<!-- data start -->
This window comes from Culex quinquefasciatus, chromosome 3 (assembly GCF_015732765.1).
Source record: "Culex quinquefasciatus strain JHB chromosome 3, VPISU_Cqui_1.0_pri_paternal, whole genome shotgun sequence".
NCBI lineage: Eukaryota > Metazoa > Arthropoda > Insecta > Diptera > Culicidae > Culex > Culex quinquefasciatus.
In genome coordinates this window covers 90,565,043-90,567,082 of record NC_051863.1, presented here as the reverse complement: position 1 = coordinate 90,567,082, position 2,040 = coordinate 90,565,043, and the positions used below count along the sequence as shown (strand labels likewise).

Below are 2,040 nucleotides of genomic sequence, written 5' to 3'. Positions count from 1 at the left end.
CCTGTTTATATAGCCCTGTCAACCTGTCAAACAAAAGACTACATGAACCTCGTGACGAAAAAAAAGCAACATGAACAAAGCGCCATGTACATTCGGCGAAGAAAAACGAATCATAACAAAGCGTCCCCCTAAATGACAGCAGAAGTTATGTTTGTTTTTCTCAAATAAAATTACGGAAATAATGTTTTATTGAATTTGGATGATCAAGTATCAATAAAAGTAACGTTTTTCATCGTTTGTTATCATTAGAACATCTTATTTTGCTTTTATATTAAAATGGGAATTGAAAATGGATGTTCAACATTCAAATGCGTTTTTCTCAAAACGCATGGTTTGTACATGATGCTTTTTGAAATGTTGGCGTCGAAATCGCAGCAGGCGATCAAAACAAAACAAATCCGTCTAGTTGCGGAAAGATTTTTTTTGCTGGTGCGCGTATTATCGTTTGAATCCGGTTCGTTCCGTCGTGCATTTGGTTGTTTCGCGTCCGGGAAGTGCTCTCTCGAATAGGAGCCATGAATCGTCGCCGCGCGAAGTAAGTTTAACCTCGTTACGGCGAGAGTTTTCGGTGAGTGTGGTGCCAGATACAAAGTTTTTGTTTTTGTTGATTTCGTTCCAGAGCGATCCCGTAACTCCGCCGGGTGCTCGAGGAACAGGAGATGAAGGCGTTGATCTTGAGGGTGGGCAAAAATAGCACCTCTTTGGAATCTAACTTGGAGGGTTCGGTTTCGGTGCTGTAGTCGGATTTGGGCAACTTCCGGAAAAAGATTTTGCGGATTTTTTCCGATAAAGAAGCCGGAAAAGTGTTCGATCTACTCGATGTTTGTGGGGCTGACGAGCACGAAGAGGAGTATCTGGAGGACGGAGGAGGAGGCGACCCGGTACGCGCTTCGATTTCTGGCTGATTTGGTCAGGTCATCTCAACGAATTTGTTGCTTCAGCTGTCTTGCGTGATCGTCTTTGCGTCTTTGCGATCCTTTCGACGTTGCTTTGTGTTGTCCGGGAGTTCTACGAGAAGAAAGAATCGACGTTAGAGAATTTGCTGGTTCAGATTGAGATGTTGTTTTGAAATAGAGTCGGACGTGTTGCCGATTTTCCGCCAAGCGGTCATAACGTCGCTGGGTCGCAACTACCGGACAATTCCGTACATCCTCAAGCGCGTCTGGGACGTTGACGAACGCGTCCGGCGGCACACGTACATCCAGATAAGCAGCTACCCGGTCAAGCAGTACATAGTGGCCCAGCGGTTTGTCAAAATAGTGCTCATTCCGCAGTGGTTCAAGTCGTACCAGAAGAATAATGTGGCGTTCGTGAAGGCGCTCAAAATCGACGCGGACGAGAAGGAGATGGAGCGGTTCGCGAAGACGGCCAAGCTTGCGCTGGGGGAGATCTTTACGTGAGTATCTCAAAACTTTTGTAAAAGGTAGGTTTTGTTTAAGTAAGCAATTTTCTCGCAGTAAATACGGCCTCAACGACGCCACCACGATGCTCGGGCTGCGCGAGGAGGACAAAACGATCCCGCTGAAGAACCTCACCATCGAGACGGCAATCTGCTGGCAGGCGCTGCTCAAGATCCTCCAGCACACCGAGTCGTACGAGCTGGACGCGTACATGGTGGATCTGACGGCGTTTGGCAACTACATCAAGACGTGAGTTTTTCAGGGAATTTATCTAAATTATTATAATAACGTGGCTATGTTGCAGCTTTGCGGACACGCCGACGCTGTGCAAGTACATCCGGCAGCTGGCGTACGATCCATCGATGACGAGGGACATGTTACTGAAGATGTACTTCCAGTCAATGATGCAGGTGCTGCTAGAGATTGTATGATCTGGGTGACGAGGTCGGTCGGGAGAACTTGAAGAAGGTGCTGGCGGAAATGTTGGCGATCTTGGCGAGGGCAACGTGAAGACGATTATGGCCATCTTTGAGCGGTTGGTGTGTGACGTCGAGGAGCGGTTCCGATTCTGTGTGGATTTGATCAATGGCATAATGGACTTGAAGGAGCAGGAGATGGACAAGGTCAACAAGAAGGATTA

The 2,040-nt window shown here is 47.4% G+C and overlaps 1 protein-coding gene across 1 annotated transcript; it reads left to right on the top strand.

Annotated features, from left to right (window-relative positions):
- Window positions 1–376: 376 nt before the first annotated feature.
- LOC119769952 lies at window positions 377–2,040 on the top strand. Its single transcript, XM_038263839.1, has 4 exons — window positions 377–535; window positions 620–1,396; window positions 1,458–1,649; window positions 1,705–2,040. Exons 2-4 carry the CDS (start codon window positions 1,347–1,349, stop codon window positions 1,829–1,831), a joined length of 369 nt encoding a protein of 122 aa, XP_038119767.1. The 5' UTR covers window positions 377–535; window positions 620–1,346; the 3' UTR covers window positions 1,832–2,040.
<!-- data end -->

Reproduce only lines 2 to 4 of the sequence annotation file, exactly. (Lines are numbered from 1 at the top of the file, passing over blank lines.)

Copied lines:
Source record: "Culex quinquefasciatus strain JHB chromosome 3, VPISU_Cqui_1.0_pri_paternal, whole genome shotgun sequence".
NCBI lineage: Eukaryota > Metazoa > Arthropoda > Insecta > Diptera > Culicidae > Culex > Culex quinquefasciatus.
In genome coordinates this window covers 90,565,043-90,567,082 of record NC_051863.1, presented here as the reverse complement: position 1 = coordinate 90,567,082, position 2,040 = coordinate 90,565,043, and the positions used below count along the sequence as shown (strand labels likewise).